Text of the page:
I have been asked many questions about therapy and how it works in the last few months. As I gathered my thoughts and did my research, I decided that a short six-part series might help each of you to think about therapy for yourself or your child.
One of the more common reactions of an adolescent when I suggest therapy as part of their treatment is terror. I can notice it over a mask and even over a virtual link, especially in young men. It’s as if I had suggested that bloodletting might be of some benefit.
As a psychiatrist who works in tertiary care – the level of healthcare that is advanced beyond the primary care provided by your family doctor and the secondary care of the first specialist psychiatrist you or child sees – most of my patients have already spent months, if not years, in some form of therapy. For a youth who is in my office, that treatment has likely not yet had much effect on how badly they’re feeling. It’s not that these youth are seeing poor therapists, it’s that they were likely not quite ready for the difficult emotional toll that therapy takes before a person begins to heal.
Many days of my working life, I must explain what therapy is, talk about why it works, and encourage someone that it is one of the most effective ways to help a person manage a mental health condition. I average about 80% convincing people to try once more.
I did some of my research in this article from Psychology Today, but much of what I will speak about is distilled from my own experience. It is taken from my efforts to convince youth to try once again to meet with someone regularly, bare their soul and accept the lessons that they can learn when reflecting on their most difficult emotions.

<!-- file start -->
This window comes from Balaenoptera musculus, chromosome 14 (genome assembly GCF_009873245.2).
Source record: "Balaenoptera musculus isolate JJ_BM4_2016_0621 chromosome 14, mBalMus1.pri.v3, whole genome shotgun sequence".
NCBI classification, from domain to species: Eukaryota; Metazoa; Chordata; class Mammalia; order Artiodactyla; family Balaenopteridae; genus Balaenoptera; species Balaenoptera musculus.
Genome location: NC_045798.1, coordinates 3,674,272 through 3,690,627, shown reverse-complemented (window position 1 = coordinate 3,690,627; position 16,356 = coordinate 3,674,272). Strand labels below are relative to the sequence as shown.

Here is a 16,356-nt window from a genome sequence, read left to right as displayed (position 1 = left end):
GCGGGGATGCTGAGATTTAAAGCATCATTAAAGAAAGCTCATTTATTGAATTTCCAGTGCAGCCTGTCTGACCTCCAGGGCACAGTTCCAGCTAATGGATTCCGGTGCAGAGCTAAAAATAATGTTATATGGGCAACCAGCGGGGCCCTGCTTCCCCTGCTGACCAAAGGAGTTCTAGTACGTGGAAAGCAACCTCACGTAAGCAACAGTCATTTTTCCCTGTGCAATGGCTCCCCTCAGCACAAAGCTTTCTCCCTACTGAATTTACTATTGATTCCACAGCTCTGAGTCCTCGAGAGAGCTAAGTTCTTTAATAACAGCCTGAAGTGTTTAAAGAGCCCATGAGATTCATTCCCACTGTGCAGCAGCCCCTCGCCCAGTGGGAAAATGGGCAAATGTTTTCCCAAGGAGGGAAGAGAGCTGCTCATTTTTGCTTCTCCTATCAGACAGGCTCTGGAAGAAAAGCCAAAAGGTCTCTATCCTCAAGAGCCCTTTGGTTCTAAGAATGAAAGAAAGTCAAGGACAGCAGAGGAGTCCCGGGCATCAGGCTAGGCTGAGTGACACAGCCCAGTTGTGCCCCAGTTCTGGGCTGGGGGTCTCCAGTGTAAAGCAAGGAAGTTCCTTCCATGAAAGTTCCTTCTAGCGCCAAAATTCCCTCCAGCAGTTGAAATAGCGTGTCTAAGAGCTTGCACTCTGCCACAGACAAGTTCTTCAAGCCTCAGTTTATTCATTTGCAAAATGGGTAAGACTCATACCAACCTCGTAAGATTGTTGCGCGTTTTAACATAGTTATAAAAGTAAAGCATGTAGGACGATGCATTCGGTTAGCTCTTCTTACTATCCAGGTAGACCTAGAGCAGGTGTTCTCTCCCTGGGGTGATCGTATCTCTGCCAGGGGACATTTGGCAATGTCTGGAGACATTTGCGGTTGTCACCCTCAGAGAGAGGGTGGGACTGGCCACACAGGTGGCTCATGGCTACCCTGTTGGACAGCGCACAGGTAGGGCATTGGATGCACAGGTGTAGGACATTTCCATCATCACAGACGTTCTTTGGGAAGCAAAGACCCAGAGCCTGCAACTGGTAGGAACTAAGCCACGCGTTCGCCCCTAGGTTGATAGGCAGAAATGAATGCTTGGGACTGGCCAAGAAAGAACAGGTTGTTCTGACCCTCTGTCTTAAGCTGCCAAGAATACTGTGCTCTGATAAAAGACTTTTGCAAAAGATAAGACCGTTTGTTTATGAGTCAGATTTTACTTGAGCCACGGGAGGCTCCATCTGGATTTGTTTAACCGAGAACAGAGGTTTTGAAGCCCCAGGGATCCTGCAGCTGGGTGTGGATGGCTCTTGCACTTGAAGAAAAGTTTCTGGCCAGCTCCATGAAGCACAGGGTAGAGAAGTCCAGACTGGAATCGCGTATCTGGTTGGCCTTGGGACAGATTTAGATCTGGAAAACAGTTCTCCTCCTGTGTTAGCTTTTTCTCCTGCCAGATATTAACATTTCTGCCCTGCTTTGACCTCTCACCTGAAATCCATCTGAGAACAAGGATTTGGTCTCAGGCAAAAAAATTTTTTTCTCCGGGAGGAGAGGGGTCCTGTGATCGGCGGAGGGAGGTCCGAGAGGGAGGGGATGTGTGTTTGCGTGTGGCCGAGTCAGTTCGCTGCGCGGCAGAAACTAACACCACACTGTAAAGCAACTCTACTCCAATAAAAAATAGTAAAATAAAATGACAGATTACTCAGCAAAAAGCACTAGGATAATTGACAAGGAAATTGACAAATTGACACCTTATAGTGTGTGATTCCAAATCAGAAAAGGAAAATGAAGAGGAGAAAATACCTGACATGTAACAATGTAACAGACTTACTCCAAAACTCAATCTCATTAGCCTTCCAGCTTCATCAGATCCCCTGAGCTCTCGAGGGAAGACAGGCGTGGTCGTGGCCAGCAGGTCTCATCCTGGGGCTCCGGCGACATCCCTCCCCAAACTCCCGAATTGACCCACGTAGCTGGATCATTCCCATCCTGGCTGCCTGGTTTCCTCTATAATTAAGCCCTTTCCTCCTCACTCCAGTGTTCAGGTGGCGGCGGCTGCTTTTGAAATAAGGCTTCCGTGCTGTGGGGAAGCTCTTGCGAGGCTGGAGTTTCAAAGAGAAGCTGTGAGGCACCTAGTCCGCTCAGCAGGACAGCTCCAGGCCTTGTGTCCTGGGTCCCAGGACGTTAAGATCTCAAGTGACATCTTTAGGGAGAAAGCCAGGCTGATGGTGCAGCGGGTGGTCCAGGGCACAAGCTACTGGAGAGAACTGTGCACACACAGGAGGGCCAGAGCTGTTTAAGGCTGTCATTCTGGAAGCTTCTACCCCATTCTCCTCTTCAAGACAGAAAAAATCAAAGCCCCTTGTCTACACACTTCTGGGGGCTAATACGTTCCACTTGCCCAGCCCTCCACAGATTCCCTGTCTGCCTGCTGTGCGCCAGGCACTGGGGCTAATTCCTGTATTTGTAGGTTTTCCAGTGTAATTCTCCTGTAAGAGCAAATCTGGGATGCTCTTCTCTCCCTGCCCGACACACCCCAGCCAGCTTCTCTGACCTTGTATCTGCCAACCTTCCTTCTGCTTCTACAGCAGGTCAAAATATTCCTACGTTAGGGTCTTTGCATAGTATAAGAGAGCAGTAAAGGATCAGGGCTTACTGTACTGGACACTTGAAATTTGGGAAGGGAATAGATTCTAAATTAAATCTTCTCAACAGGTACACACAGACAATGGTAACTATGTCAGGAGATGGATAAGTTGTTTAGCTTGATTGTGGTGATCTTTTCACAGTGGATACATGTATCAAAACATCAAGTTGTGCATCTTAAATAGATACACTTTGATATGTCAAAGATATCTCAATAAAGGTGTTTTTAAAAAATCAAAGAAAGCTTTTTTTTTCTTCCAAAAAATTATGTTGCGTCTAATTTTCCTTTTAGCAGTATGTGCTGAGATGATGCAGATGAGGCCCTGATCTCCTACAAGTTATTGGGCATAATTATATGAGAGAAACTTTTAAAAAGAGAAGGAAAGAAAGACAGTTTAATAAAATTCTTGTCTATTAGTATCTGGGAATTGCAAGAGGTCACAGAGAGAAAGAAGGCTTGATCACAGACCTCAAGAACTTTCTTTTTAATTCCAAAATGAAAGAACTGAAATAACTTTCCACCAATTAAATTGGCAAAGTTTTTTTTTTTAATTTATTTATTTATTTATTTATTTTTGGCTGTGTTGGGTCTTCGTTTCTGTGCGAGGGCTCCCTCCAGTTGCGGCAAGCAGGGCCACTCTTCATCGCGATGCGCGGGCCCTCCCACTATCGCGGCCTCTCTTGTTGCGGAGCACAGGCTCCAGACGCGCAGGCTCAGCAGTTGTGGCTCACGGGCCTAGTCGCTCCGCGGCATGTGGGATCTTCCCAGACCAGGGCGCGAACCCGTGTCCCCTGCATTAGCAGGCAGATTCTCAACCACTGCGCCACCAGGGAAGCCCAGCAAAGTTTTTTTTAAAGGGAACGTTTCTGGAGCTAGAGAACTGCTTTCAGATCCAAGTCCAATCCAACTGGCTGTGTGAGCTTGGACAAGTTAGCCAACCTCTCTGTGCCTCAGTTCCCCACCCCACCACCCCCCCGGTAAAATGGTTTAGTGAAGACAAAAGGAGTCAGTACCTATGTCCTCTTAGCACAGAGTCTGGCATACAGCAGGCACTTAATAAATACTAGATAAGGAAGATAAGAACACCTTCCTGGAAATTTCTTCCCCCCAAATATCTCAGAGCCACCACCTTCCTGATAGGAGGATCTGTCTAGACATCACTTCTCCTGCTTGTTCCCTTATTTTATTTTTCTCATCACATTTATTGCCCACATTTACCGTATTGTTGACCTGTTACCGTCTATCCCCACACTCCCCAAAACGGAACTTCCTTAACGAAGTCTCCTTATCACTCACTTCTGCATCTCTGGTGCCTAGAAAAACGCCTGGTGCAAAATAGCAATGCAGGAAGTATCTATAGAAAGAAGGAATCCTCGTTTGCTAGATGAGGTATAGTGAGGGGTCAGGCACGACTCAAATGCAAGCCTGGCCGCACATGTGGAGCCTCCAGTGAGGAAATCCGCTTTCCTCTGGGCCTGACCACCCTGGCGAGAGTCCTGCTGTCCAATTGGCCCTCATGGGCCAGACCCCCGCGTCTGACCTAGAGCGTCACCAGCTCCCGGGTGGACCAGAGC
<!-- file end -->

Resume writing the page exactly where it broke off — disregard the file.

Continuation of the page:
The first thing that I speak about with youth and families is the benefits of therapy. There is scientific evidence that therapy yields some of the best outcomes in the treatment of mental illness. Many of these good outcomes are sustained in the long run.
These are the proven benefits of therapy:
- Improved self-esteem
- Increased ability to manage fear
- Improved mental and physical health
- Improved relationships
- Increased control over one’s life
- Improved understanding of how one’s past affects a person.
Even youth with poor experiences of therapy can acknowledge that, at times, talking with someone did help in the moment. It is those moments that you remind a youth about and convince them that they can work with a therapist to build more of these good moments into their treatment.
Describing the proven benefits of therapy and reminding youth that these benefits make sense is often enough to convince a teen to try therapy again.
The difference between effective therapy and ineffective therapy can often be put down to practice. The skills that a person learns in therapy get better with practice.
That goes for both the client and the therapist…